Bank not required to publicize detailed privacy policies and procedures

PIPEDA Case Summary #2003-183

[Principles 4.8 and 4.8.2(d)]

Complaint

An individual complained when his bank refused to provide him with detailed information about its policies and procedures to protect personal information from fraudulent uses.

Summary of Investigation

The complainant, a victim of identity theft at the hands of a bank employee, asked the bank for a copy of its policies and procedures for preventing fraud. He had apparently been informed by another bank employee that his case had prompted the bank to revise its policies and procedures. He wanted to compare the "old" and "new" versions of its policies to ensure that the bank had learned from his experience and had improved its fraud prevention methods. The bank refused on the basis that its policies are proprietary information relating to internal operations.

In its representations to the Commissioner, the bank noted that it published its general privacy and information security policies and practices in brochure form and on its web site. While the bank used more specific practices and methods to detect fraudulent activities, it maintained that providing details on these practices would endanger customers because it would give information that could potentially be used to avoid the safeguards and protection processes the bank had developed. Such an action, the bank contended, would render its safeguards ineffective.

Commissioner's Findings

Issued July 10, 2003

Jurisdiction: As of January 1, 2001, the Personal Information Protection and Electronic Documents Act applies to any federal work, undertaking, or business. The Commissioner had jurisdiction in this case because a bank is a federal work, undertaking or business as defined in the Act.

Application: Principle 4.8 states that an organization shall make readily available to individuals specific information about its policies and practices relating to the management of personal information. Principle 4.8.2(d) specifies that the information made available shall include a copy of any brochures or other information that explain the organization's policies, standards, or codes.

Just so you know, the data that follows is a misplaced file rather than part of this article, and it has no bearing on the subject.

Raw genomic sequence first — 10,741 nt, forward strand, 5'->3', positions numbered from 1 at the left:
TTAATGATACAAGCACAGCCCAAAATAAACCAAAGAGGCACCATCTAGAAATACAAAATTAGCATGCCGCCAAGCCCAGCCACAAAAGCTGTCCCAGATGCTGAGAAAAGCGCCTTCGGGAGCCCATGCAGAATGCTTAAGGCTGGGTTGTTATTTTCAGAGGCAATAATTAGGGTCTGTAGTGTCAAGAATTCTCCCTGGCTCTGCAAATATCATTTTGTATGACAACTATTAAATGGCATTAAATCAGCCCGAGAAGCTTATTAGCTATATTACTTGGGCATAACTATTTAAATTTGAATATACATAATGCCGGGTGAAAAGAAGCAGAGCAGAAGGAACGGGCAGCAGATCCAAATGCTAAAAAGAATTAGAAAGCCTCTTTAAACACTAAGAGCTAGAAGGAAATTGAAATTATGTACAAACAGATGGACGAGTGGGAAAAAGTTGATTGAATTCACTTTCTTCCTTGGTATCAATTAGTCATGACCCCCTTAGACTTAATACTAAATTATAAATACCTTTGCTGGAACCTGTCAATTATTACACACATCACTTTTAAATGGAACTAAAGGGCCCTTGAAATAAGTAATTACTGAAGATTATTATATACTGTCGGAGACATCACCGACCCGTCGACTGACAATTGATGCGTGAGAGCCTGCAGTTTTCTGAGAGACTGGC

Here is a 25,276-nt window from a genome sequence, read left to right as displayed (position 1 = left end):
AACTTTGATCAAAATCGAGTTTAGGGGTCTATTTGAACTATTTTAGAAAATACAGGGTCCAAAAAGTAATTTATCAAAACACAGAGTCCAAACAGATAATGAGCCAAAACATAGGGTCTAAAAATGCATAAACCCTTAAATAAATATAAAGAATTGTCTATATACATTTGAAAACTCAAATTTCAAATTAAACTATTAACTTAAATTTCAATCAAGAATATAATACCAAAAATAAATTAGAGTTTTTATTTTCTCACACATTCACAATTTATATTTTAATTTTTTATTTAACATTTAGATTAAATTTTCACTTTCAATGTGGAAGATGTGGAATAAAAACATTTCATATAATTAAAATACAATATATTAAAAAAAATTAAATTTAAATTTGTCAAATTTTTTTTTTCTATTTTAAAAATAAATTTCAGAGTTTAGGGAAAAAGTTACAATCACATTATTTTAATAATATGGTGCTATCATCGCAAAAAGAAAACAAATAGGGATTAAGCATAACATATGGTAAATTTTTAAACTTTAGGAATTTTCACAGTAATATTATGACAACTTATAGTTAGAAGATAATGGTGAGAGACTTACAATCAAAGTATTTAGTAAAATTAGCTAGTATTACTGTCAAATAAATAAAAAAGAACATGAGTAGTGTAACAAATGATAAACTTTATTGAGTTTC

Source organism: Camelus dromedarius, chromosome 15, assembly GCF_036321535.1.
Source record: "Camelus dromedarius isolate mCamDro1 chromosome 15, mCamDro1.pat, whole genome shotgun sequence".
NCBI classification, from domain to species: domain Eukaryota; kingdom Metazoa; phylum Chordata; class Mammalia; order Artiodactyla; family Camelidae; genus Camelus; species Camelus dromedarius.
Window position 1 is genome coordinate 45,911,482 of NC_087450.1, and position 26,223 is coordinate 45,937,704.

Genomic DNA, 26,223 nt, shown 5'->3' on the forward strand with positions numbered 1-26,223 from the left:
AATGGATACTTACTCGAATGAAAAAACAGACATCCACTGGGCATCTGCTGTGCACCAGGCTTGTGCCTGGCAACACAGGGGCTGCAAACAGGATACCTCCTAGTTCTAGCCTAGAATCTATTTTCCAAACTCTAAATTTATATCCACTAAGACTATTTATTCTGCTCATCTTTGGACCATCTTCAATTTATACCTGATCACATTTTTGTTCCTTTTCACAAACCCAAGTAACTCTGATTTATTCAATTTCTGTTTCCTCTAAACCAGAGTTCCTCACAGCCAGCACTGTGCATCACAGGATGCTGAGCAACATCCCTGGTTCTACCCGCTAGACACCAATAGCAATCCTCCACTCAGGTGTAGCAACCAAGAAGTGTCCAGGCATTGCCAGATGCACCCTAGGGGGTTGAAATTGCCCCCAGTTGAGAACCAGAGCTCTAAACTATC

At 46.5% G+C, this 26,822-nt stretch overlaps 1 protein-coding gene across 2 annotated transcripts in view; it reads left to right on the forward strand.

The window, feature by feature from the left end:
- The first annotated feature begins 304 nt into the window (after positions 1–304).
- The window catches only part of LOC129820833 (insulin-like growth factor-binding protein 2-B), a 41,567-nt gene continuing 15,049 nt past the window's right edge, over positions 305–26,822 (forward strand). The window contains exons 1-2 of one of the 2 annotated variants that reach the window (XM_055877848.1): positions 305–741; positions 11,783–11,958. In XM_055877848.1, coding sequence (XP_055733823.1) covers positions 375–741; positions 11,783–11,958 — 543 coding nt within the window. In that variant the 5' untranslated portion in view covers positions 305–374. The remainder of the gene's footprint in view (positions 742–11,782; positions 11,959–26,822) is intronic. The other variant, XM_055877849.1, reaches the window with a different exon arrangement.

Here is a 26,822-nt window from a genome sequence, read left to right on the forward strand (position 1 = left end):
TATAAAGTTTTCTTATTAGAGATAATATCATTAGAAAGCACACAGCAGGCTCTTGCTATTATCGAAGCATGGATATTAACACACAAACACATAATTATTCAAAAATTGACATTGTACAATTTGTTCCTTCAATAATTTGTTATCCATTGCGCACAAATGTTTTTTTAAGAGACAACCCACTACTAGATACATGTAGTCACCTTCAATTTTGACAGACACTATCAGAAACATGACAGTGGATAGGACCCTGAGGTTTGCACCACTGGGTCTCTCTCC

The Commissioner noted that this complaint raised the issue of how an organization strikes a balance between its obligations under the Act to inform the public about its policies and procedures to protect personal information in its care and to ensure the effectiveness of the safeguards it has in place to protect that information.

While the complainant's circumstances prompted him to want specific information showing that the bank had made an effort to prevent his situation from recurring, the Commissioner was of the view that a bank must take a broader view of the consequences of making detailed information about its policies and procedures available. He found it logical that a bank would not want to publicize the specific steps it takes to prevent fraud because to do so would give criminals information about how to circumvent the bank's safeguards. In the Commissioner's view, the bank had struck a balance between the requirement established under Principle 4.8 to inform customers about its information management practices and its duty to protect customers' personal information. He therefore found that the bank had not contravened Principle 4.8 and 4.8.2(d).

The Commissioner concluded that the complaint was not well-founded.

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